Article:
One Faith, Many Paths: Christian Jaeschke

For this edition of One Faith, Many Paths, I have chosen a Facebook friend all the way from the Land Down Under. We’ve known each other for years, thanks to being members of Christian Anime Alliance.  Here’s what he had to say:

1. What proof would you give for God’s Existence?

The beauty, creativity and variety found in nature. The weirdness and unity of fauna and flora. Nature’s not chaotic bur harmonious (as far as can be had living in a fallen world). It’s not survival of the fittest because some of the weakest species thrive. Some creatures seem to serve no purpose or look weird but they exist. The fact that there are so many variables in life that had to be designed to allow life on planet Earth. Also, how the human body has to be a certain temperature to survive. This isn’t some cosmic accident, it all points to a divine creator.  Finally, I believe are need to look for answers outside ourselves, points to there being a divine designer. There’s a desire for identity, purpose and hope, outside ourselves. That something else is the Triune God (Father God, Christ Jesus and the Holy Spirit).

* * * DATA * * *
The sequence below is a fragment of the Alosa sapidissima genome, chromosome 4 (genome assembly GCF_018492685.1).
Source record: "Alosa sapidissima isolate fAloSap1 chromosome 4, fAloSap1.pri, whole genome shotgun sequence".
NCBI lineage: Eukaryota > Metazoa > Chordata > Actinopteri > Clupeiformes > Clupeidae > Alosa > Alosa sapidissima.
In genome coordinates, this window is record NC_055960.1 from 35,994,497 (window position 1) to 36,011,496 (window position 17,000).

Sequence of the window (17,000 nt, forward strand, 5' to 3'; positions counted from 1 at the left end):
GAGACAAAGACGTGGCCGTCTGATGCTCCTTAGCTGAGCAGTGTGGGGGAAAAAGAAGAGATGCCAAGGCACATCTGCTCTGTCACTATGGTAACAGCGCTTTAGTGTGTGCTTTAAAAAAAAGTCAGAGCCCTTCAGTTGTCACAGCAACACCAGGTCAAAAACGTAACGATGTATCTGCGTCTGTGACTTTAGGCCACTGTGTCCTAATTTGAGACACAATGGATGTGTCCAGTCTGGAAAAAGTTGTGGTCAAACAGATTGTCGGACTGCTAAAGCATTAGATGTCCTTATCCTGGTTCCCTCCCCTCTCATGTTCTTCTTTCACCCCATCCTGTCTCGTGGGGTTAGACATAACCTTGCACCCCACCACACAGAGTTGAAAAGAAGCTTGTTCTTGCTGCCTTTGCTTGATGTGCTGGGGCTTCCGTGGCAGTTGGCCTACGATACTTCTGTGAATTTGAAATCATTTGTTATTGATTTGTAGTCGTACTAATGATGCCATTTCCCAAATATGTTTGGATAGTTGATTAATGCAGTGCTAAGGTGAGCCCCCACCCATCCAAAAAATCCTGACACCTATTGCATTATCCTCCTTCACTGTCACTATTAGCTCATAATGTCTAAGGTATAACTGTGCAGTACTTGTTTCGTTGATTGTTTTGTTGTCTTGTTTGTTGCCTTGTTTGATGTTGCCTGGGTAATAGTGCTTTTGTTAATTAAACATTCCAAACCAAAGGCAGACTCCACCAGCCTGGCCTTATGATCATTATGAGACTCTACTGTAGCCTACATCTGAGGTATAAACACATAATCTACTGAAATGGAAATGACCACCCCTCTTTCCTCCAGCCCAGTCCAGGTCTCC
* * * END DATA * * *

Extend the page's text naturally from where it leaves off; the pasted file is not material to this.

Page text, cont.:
2. What was your childhood like?
I was raised in a Christian household. I can’t think of any particular moment in my life that I chose to accept Jesus Christ as my Lord and Saviour but I know that I grew quite a bit in my faith in Year 9 at a youth group camp and then later, after I left high school and had a ‘wilderness’ moment in my life.

3. What is your current job?
 I’m a primary (elementary) school teacher.

4. What is your favorite Biblical passage and why?